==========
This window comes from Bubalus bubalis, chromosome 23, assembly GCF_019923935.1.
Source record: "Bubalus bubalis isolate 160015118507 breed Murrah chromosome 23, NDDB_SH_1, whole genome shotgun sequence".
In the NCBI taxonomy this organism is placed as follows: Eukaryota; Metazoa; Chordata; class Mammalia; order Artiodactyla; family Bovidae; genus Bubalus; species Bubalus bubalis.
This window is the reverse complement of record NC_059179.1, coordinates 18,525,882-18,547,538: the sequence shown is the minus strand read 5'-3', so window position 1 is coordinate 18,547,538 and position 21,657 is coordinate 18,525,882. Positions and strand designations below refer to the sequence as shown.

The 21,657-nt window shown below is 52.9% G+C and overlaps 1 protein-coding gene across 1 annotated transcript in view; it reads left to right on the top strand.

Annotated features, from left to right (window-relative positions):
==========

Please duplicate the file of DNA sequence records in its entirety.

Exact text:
This window comes from Bubalus bubalis, chromosome 23, assembly GCF_019923935.1.
Source record: "Bubalus bubalis isolate 160015118507 breed Murrah chromosome 23, NDDB_SH_1, whole genome shotgun sequence".
In the NCBI taxonomy this organism is placed as follows: Eukaryota; Metazoa; Chordata; class Mammalia; order Artiodactyla; family Bovidae; genus Bubalus; species Bubalus bubalis.
This window is the reverse complement of record NC_059179.1, coordinates 18,525,882-18,547,538: the sequence shown is the minus strand read 5'-3', so window position 1 is coordinate 18,547,538 and position 21,657 is coordinate 18,525,882. Positions and strand designations below refer to the sequence as shown.

The 21,657-nt window shown below is 52.9% G+C and overlaps 1 protein-coding gene across 1 annotated transcript in view; it reads left to right on the top strand.

Annotated features, from left to right (window-relative positions):